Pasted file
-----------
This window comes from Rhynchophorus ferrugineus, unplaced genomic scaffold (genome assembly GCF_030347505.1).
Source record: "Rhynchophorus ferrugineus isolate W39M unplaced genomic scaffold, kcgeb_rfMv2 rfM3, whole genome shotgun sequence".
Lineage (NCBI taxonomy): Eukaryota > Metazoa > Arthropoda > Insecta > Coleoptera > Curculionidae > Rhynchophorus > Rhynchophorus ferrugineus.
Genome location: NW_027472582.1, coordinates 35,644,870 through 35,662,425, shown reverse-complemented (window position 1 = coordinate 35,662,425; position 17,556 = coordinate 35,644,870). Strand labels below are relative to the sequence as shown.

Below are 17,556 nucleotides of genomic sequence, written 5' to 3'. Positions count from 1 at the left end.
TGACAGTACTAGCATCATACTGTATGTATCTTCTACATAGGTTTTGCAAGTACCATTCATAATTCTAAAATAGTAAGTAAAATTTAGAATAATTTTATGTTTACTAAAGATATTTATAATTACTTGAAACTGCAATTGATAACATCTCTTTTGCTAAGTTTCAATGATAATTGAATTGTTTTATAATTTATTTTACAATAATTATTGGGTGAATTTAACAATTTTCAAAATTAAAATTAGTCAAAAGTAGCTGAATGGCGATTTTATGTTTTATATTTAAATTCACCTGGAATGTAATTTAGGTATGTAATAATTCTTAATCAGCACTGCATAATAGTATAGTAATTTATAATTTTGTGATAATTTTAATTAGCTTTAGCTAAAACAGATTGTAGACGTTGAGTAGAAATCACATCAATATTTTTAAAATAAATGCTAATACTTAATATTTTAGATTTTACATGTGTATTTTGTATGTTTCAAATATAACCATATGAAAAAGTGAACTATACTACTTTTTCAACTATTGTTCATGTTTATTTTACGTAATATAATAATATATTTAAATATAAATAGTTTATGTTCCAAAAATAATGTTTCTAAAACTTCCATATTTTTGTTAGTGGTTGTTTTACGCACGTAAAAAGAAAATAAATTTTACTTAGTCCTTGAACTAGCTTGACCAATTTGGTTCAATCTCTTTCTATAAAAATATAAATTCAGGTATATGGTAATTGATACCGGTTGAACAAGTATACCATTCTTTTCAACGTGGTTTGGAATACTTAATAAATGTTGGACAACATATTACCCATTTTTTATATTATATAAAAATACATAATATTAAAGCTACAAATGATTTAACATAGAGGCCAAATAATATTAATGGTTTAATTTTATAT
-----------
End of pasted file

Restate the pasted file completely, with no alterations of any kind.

This window comes from Rhynchophorus ferrugineus, unplaced genomic scaffold (genome assembly GCF_030347505.1).
Source record: "Rhynchophorus ferrugineus isolate W39M unplaced genomic scaffold, kcgeb_rfMv2 rfM3, whole genome shotgun sequence".
Lineage (NCBI taxonomy): Eukaryota > Metazoa > Arthropoda > Insecta > Coleoptera > Curculionidae > Rhynchophorus > Rhynchophorus ferrugineus.
Genome location: NW_027472582.1, coordinates 35,644,870 through 35,662,425, shown reverse-complemented (window position 1 = coordinate 35,662,425; position 17,556 = coordinate 35,644,870). Strand labels below are relative to the sequence as shown.

Below are 17,556 nucleotides of genomic sequence, written 5' to 3'. Positions count from 1 at the left end.
TGACAGTACTAGCATCATACTGTATGTATCTTCTACATAGGTTTTGCAAGTACCATTCATAATTCTAAAATAGTAAGTAAAATTTAGAATAATTTTATGTTTACTAAAGATATTTATAATTACTTGAAACTGCAATTGATAACATCTCTTTTGCTAAGTTTCAATGATAATTGAATTGTTTTATAATTTATTTTACAATAATTATTGGGTGAATTTAACAATTTTCAAAATTAAAATTAGTCAAAAGTAGCTGAATGGCGATTTTATGTTTTATATTTAAATTCACCTGGAATGTAATTTAGGTATGTAATAATTCTTAATCAGCACTGCATAATAGTATAGTAATTTATAATTTTGTGATAATTTTAATTAGCTTTAGCTAAAACAGATTGTAGACGTTGAGTAGAAATCACATCAATATTTTTAAAATAAATGCTAATACTTAATATTTTAGATTTTACATGTGTATTTTGTATGTTTCAAATATAACCATATGAAAAAGTGAACTATACTACTTTTTCAACTATTGTTCATGTTTATTTTACGTAATATAATAATATATTTAAATATAAATAGTTTATGTTCCAAAAATAATGTTTCTAAAACTTCCATATTTTTGTTAGTGGTTGTTTTACGCACGTAAAAAGAAAATAAATTTTACTTAGTCCTTGAACTAGCTTGACCAATTTGGTTCAATCTCTTTCTATAAAAATATAAATTCAGGTATATGGTAATTGATACCGGTTGAACAAGTATACCATTCTTTTCAACGTGGTTTGGAATACTTAATAAATGTTGGACAACATATTACCCATTTTTTATATTATATAAAAATACATAATATTAAAGCTACAAATGATTTAACATAGAGGCCAAATAATATTAATGGTTTAATTTTATAT